In a recent Dockwalk.compoll on food safety, respondents reported that nearly eight percent of guestshad an allergic reaction to food on board and nearly eight percent of guestshad food poisoning on board. But crew weren’t immune either — the poll alsorevealed that a little more than 23 percent of respondents had a crewmember onboard who had an allergic reaction to food and a little more than 19 percentwith food poisoning. Yikes! Neither is ever fun, and in some cases, sometimesdangerous. From the slightly humorous to the serious, five crew share whathappened — and how it was handled.
“The guest went out for a delightfuldinner with a few of the core crew. The next morning they were deathly ill. Asa chef, I was concerned and began the process of tracking all food prepared andwho consumed what. Sure enough, the crew that was on board was fine. The littlegirl and primary’s wife were able to get away with some basic cleansing. Theengineer who drank all the guest[’s] remaining bowls [of conch] was flown outand hospitalized for three days. The hospital wanted ten [thousand] [to] dosurgery and that would again [have] been a bad call.” — Executive chef,148-foot motor yacht
“The food poisoning just happened whenthe crew had some bad shrimp. The mate and captain haven't really left theircabins.” — Second stewardess, 40-meter motor yacht
“I am allergic to shellfish. Prawn andlobster salad was served for lunch, along with beef burgers. I had only aburger, but there must have either been cross contamination on the galley side,or crewmembers used the same serving utensils for both meals when plating up. Ibroke out in a massive rash and was not well for three days. On day three wecalled MedAire and I was prescribed high dosage cortisone steroids as emergencytreatment. The crew haven't really taken it that seriously, however.” —Stewardess of 65-meter motor yacht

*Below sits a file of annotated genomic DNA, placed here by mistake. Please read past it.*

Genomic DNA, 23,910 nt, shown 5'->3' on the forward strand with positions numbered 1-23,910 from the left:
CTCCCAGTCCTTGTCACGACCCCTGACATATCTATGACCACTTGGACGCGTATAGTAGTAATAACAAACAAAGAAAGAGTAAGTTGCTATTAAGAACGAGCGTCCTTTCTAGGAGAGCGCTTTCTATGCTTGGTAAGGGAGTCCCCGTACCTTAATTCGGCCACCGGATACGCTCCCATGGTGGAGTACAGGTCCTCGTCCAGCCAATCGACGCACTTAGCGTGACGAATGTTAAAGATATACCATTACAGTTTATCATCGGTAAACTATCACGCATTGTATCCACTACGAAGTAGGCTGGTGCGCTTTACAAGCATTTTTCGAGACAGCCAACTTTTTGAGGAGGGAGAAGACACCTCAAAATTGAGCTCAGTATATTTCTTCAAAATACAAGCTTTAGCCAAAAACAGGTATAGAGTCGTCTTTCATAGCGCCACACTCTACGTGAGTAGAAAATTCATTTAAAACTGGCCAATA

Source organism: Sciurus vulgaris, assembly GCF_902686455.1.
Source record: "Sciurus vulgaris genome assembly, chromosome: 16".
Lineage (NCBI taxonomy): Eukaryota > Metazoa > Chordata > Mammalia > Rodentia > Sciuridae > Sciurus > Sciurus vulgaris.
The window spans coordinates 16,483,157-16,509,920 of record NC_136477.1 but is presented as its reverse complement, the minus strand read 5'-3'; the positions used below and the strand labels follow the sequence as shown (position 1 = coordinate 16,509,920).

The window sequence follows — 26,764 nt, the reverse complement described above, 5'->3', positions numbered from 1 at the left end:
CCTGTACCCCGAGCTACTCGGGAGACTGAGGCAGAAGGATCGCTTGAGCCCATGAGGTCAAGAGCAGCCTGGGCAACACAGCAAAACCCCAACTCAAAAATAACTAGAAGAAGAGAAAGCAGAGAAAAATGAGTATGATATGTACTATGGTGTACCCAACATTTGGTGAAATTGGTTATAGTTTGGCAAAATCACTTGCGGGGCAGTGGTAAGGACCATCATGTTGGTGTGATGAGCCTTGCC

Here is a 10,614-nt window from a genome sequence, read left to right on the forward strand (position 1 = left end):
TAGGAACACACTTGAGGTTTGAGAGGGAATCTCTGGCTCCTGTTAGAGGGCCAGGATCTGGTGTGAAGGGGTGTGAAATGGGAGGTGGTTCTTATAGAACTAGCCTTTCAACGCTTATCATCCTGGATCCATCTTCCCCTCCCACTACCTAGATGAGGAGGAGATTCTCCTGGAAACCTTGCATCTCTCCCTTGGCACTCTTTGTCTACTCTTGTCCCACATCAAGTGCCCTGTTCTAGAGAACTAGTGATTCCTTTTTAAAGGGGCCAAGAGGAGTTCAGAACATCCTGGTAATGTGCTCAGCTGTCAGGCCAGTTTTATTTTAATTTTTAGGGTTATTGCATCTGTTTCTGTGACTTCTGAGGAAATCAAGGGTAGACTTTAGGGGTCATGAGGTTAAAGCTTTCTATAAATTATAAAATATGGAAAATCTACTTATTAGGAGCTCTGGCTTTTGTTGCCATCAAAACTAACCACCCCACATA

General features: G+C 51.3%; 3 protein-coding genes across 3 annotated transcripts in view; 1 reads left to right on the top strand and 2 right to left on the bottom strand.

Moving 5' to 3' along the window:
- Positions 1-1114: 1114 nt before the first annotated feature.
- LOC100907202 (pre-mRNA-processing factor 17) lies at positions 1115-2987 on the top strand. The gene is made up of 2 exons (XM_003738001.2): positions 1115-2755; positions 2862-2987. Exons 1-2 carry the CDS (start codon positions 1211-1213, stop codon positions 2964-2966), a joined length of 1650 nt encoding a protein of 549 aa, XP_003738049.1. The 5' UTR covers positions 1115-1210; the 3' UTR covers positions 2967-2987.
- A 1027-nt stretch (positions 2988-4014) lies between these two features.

“Many moons ago I had a captain whodecided he loved German yogurt. He ate so much that he got sick from onlyeating yogurt. The bottom line that is that even good probiotics can be toomuch for a normal system.” — Executive chef on 148-foot motor yacht
“The chef was careless about food prepand serving, especially with regards to allergies. A crewmember had been serveda specially prepared meal for allergy reasons, but the chef before serving hadput the food on the plate with the allergen ‘accidentally.’ She thought theperson wouldn’t have a reaction because the allergen wasn't in the food, butthat wasn't the case. Allergies are a serious ordeal and dealing with areaction while on charter puts a lot of added stress on the whole crew tomanage the situation. The captain had no choice but to let the chef go becauseof her carelessness and couldn't risk another accident.” — Stewardess, 40-metermotor yacht
While eating allergenic or contaminatedfoods can result in something as simple, yet still unpleasant, as a dose ofBenadryl or night in the head, it can also have a more disastrous consequence, likehospitalization. And then there’s the obvious: it can ruin the guest’s trip orput a crewmember out of commission. Bottom line — always make sure food isproperly prepared and cooked and be cognizant of any allergies all on board mayhave. For more on food safety, keep an eye out for the October 2016 issue of Dockwalk, out on September 19.